STORY: Hundreds of millions of bird flu shots for humans could be ready to go within months if a new strain of avian influenza crosses the species divide.
That’s according to some of the world’s leading makers of flu vaccines.
The current outbreak of avian flu – or H5N1 – has killed record numbers of birds and other infected mammals.
But human cases remain very rare, and global health officials say the risk of transmission between humans is still low.
Still, executives at three vaccine manufacturers, GSK, Moderna and Seqirus, told Reuters they are already developing or are about to test sample human vaccines that better match the circulating subtype...
...as a precautionary measure against a future pandemic.
Other companies, like Sanofi, said they “stand ready” to begin production if needed, and have existing H5N1 vaccine strains in stock.
However, most of the potential human doses are earmarked for wealthy countries in long-standing preparedness contracts, said global health experts and the companies.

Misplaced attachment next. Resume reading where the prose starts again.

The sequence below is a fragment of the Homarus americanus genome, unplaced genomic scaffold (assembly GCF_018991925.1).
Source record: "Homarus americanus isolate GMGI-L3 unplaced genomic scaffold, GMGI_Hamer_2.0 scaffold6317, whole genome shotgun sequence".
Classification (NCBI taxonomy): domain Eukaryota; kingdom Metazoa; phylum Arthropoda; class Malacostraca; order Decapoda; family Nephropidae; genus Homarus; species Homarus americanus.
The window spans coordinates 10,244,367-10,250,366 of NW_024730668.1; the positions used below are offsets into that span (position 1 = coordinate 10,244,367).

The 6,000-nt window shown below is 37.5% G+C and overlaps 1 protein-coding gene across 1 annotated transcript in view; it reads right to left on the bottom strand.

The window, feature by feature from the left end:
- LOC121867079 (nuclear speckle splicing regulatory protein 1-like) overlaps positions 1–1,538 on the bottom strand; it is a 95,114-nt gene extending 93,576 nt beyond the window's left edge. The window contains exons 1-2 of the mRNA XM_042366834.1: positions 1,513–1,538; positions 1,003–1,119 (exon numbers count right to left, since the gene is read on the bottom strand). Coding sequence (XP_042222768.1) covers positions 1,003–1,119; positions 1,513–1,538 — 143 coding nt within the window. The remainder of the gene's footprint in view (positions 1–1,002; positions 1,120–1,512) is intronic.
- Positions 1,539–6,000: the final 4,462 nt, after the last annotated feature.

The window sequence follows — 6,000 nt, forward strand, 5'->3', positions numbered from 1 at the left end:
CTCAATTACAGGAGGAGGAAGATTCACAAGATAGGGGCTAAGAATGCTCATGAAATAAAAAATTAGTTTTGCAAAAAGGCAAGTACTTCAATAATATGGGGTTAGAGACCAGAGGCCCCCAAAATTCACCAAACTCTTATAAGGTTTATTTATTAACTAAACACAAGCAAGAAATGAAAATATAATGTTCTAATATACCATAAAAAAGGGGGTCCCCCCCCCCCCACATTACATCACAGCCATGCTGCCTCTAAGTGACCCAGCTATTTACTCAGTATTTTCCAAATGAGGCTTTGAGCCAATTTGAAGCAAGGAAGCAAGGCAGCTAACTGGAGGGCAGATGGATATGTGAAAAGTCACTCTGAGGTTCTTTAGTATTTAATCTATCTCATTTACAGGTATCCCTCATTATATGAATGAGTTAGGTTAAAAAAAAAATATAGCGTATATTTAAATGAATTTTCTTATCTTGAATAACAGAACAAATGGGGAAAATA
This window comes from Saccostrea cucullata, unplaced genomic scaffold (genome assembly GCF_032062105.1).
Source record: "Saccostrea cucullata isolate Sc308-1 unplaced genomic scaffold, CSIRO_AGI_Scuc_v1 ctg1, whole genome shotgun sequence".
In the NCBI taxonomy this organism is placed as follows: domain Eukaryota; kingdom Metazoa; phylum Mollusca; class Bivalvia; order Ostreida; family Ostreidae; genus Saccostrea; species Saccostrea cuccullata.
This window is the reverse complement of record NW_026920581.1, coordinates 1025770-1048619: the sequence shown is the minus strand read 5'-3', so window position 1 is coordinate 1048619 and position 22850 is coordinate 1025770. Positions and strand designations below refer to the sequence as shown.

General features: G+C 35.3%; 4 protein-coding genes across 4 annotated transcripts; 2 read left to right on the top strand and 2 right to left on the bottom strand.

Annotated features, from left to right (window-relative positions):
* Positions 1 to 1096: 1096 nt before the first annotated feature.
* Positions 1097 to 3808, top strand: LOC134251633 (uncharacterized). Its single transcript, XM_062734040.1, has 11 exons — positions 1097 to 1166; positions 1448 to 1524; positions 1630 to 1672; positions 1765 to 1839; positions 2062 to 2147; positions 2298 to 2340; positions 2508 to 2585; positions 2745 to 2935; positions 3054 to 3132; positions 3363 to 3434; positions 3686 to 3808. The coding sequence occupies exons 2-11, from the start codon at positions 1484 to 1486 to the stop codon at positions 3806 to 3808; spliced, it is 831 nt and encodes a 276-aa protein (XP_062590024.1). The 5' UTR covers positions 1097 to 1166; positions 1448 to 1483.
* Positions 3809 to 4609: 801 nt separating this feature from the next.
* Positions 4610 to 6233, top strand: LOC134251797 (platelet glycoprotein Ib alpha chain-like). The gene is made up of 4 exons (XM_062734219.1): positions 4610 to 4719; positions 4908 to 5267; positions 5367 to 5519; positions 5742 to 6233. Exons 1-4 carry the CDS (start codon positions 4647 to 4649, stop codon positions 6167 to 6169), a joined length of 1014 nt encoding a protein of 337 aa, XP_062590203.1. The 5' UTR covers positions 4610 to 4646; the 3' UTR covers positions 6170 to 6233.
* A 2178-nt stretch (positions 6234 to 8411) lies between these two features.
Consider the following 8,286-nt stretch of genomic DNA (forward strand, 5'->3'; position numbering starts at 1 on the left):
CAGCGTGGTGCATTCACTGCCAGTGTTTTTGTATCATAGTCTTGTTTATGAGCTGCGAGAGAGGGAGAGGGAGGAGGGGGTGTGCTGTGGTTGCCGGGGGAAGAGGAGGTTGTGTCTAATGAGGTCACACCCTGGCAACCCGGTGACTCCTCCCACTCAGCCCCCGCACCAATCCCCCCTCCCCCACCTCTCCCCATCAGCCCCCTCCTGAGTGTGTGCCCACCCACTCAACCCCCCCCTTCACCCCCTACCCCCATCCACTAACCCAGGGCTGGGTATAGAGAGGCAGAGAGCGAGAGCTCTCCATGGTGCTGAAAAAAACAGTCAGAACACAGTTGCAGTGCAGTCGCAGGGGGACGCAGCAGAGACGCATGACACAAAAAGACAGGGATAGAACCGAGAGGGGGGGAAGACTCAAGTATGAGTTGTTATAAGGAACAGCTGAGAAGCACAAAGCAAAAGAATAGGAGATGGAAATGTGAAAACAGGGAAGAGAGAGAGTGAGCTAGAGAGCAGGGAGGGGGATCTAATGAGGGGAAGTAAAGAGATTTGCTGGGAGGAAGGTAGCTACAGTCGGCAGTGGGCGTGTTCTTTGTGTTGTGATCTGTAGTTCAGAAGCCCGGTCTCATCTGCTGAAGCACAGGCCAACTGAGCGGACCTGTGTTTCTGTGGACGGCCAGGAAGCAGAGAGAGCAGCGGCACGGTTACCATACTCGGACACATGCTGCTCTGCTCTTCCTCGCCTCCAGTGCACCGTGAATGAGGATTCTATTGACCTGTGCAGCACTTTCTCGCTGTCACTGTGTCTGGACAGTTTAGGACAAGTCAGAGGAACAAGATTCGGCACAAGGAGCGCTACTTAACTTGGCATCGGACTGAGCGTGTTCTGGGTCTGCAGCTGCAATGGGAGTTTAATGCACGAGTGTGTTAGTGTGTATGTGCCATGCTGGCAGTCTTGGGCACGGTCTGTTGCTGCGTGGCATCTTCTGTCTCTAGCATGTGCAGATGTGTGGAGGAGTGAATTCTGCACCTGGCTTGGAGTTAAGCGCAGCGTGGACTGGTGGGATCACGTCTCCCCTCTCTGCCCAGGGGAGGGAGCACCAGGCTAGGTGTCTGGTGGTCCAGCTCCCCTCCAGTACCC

It harkens back to COVID-19 distribution, where many vaccine-rich countries inoculated large proportions of their populations before considering sharing doses.
An international framework for pandemic flu allocates 10% of global supply for the World Health Organization to share with low and middle-income countries.
By contrast, the WHO is seeking 20% for other types of pandemics in the wake of COVID.
The WHO did not comment on the potential for vaccine hoarding in a flu pandemic but said it was "fully confident" manufacturers and member states would meet their obligations.
In all, the WHO said there are close to 20 licensed vaccines against the broader H5 strain of flu.
In February, the health organization described the bird flu situation as “worrying” due to the recent rise in cases in birds and mammals.
They also said they were reviewing the WHO’s global risk assessment in light of recent developments, including cases of human transmission in Cambodia where an 11-year-old girl died.